As Gil Ross has presented in detail, all of these vessels encountered heavy ice in Baffin Bay and especially Melville Bay, and while there was some collaboration between the different expeditions (e.g. the steam tenders towing various of the other expeditions’ vessels), there was absolutely no cohesive plan. Significantly, at Upernavik Penny was able to recruit the Dane Johan Christian Petersen, who joined Lady Franklin, complete with a team of sledge dogs. All the ships reached the North Water safely then swung west, south, then west into Lancaster Sound – a total of 10 ships and over 300 men. Assistance and Intrepid were the first to reach Beechey Island a small island joined to the southeast coast of Devon Island by a tombolo, partially submerged at high tides. At Cape Riley, across Erebus and Terror Bay from Beechey Island Ommanney and Cator found clear evidence of a European tented camp, and then a large cairn on the summit of Beechey Island. When they dismantled it they were puzzled and disappointed to find no messages. Ommanney and Cator then continued west across Wellington Channel to Cornwallis Island without noticing the graves of three members of the Franklin expedition and a wide scatter of various clear signs that Erebus and Terror had wintered here. These were later discovered by parties from Penny’s, Stewart’s, Ross’s and De Haven’s and Griffin’s ships, anchored in Union Bay, on the west side of Beechey Island. But once again no message was found to indicate where Erebus and Terror had headed after wintering here.
Austin’s four ships, Penny’s two vessels, the two American ships and Ross’s Felix then headed across Wellington Channel and along the south coast of Cornwallis Island. Subsequently Austin’s ships went into winter quarters off the northeast corner of Griffith Island while Penny’s vessels and Ross’s Felix found more secure winter quarters in Assistance Bay on the south coast of Cornwallis Island. Rescue and Advance, which were not equipped or provisioned for wintering, started back east towards Baffin Bay.
After a relatively uneventful wintering, Austin and Penny agreed that in the spring that while Ommanney searched both coasts of Prince of Wales Island as far south as possible and McClintock sledged westwards along Parry Channel, Penny would head northwards along Wellington Channel. On 17 April 1851 Penny’s and Stewart’s men hauling six sledges set off eastwards to Cape Hotham then north along the western shore of Wellington Channel, followed by Penny and Petersen with the latter’s dog team next day. Just over a week later, having covered 45 miles, on finding that stoves and kettles were inadequate, that some of the sledges needed to be altered, and that the fuel supply would not last much longer, Penny decided to turn back. While some of the men were suffering from snow-blindness, frostbite had not caused any serious problems.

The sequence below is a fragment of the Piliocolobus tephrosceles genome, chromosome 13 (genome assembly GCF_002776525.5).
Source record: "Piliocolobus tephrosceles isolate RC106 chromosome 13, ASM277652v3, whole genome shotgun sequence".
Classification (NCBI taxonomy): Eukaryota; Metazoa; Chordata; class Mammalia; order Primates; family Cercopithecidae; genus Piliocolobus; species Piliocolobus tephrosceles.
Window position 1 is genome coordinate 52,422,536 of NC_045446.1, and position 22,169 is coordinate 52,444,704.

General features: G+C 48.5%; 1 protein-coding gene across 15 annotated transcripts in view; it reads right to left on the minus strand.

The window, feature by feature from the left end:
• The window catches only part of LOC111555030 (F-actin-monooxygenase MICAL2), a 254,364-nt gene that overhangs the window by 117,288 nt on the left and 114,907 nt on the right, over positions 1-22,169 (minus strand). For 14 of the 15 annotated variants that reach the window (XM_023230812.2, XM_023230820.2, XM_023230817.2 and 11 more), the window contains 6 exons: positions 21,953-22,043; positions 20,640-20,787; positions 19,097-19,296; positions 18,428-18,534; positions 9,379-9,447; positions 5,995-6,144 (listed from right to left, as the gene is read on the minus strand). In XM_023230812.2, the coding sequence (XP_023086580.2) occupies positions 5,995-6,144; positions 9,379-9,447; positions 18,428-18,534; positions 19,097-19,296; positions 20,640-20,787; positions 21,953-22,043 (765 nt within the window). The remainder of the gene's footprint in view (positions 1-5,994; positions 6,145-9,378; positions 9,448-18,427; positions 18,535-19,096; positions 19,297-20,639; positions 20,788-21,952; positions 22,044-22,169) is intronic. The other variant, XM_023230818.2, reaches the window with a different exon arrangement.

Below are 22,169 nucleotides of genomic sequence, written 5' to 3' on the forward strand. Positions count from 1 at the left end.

After resting for ten days on 6 May Penny and his men set off again. Petersen and Penny again drove dog sledges. While three sledges turned east across Wellington Chanel to search the west coast of Devon Island, Penny and Petersen, with two man-hauled sledges continued north. From the northern tip of Cornwallis Island they crossed on the ice to an island which Penny named Hamilton Island (now Baillie-Hamilton Island). Beyond its northern tip, which Penny named Point Surprise, he discovered a wide area of open water, which he named Queen Victoria Channel. Starting back south on 17 May the two dog teams reached the ships on the 20th and the man-hauled sledges somewhat later. Penny was determined to haul a boat north on a sledge to explore the open water he had discovered. Visiting Griffith Island to inform Austin of his discoveries and to ask him for the loan of some men to help haul a boat north, Penny was infuriated when Austin refused this request.
On 4 June a party of 15 men set off hauling a whaleboat on a specially-designed sledge. Although the melt was well under way, which meant slush or pools of melt-water on the sea ice, on 18 June the sledge haulers reached open water. Penny launched the boat and loaded it with provisions and gear. With seven men he put to sea, continuing north along the east coast of Cornwallis Island. Beyond Hamilton Island Penny discovered several more islands, including Baring Island and Dundas Island and, to the north, land which Penny named Prince Albert Land, in fact part of Devon island. A strait which was later named Penny Strait extended to the horizon to the northwest. This wide expanse of open water stretching north reinforced Penny’s belief in the existence of an Open Polar Sea – a belief which ws widely held at the time, and would not be abandoned until Fridtjof Nansen’s trans-Arctic ice-drift in Fram in 1893-96. Despite a lack of solid evidence, apart from a small piece of elm wood which he found, Penny was now convinced that this was the route which had been taken by Franklin’s ships. Returning south to where they had launched the boat, Penny abandoned boat and sledge and he and his men walked back to Assistance Bay.